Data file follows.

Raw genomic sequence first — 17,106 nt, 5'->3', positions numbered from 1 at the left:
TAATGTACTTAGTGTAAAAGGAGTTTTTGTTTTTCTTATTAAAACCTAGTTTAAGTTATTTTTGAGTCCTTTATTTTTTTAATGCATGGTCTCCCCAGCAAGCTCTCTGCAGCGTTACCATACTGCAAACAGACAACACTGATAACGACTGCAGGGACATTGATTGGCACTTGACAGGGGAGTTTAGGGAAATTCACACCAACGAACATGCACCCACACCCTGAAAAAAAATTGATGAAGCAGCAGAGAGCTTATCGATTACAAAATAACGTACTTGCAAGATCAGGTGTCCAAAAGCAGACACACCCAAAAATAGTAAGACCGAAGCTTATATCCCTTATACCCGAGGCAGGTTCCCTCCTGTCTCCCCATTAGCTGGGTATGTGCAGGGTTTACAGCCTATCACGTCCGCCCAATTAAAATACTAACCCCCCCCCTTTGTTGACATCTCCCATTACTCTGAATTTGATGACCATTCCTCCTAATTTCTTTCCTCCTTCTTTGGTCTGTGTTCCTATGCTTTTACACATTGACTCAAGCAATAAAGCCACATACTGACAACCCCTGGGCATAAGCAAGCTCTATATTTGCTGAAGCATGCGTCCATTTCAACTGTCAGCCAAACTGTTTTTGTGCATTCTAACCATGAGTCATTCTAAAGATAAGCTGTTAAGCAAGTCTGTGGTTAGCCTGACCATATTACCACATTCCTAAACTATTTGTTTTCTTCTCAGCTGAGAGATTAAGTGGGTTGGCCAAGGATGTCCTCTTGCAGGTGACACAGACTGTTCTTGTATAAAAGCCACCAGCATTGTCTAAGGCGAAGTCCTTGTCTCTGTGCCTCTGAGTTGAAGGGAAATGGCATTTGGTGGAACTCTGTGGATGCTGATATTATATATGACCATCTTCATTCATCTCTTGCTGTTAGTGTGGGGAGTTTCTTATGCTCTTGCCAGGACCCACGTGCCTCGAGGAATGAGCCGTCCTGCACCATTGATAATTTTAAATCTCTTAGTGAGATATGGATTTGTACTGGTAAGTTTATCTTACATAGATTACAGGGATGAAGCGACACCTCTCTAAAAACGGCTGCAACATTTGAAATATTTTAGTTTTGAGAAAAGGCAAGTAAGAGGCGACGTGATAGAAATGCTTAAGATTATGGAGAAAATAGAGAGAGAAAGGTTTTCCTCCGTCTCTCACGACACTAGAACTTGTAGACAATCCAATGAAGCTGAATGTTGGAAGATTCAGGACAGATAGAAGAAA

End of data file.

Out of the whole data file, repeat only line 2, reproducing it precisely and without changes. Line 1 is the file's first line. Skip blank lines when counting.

TAATGTACTTAGTGTAAAAGGAGTTTTTGTTTTTCTTATTAAAACCTAGTTTAAGTTATTTTTGAGTCCTTTATTTTTTTAATGCATGGTCTCCCCAGCAAGCTCTCTGCAGCGTTACCATACTGCAAACAGACAACACTGATAACGACTGCAGGGACATTGATTGGCACTTGACAGGGGAGTTTAGGGAAATTCACACCAACGAACATGCACCCACACCCTGAAAAAAAATTGATGAAGCAGCAGAGAGCTTATCGATTACAAAATAACGTACTTGCAAGATCAGGTGTCCAAAAGCAGACACACCCAAAAATAGTAAGACCGAAGCTTATATCCCTTATACCCGAGGCAGGTTCCCTCCTGTCTCCCCATTAGCTGGGTATGTGCAGGGTTTACAGCCTATCACGTCCGCCCAATTAAAATACTAACCCCCCCCCTTTGTTGACATCTCCCATTACTCTGAATTTGATGACCATTCCTCCTAATTTCTTTCCTCCTTCTTTGGTCTGTGTTCCTATGCTTTTACACATTGACTCAAGCAATAAAGCCACATACTGACAACCCCTGGGCATAAGCAAGCTCTATATTTGCTGAAGCATGCGTCCATTTCAACTGTCAGCCAAACTGTTTTTGTGCATTCTAACCATGAGTCATTCTAAAGATAAGCTGTTAAGCAAGTCTGTGGTTAGCCTGACCATATTACCACATTCCTAAACTATTTGTTTTCTTCTCAGCTGAGAGATTAAGTGGGTTGGCCAAGGATGTCCTCTTGCAGGTGACACAGACTGTTCTTGTATAAAAGCCACCAGCATTGTCTAAGGCGAAGTCCTTGTCTCTGTGCCTCTGAGTTGAAGGGAAATGGCATTTGGTGGAACTCTGTGGATGCTGATATTATATATGACCATCTTCATTCATCTCTTGCTGTTAGTGTGGGGAGTTTCTTATGCTCTTGCCAGGACCCACGTGCCTCGAGGAATGAGCCGTCCTGCACCATTGATAATTTTAAATCTCTTAGTGAGATATGGATTTGTACTGGTAAGTTTATCTTACATAGATTACAGGGATGAAGCGACACCTCTCTAAAAACGGCTGCAACATTTGAAATATTTTAGTTTTGAGAAAAGGCAAGTAAGAGGCGACGTGATAGAAATGCTTAAGATTATGGAGAAAATAGAGAGAGAAAGGTTTTCCTCCGTCTCTCACGACACTAGAACTTGTAGACAATCCAATGAAGCTGAATGTTGGAAGATTCAGGACAGATAGAAGAAA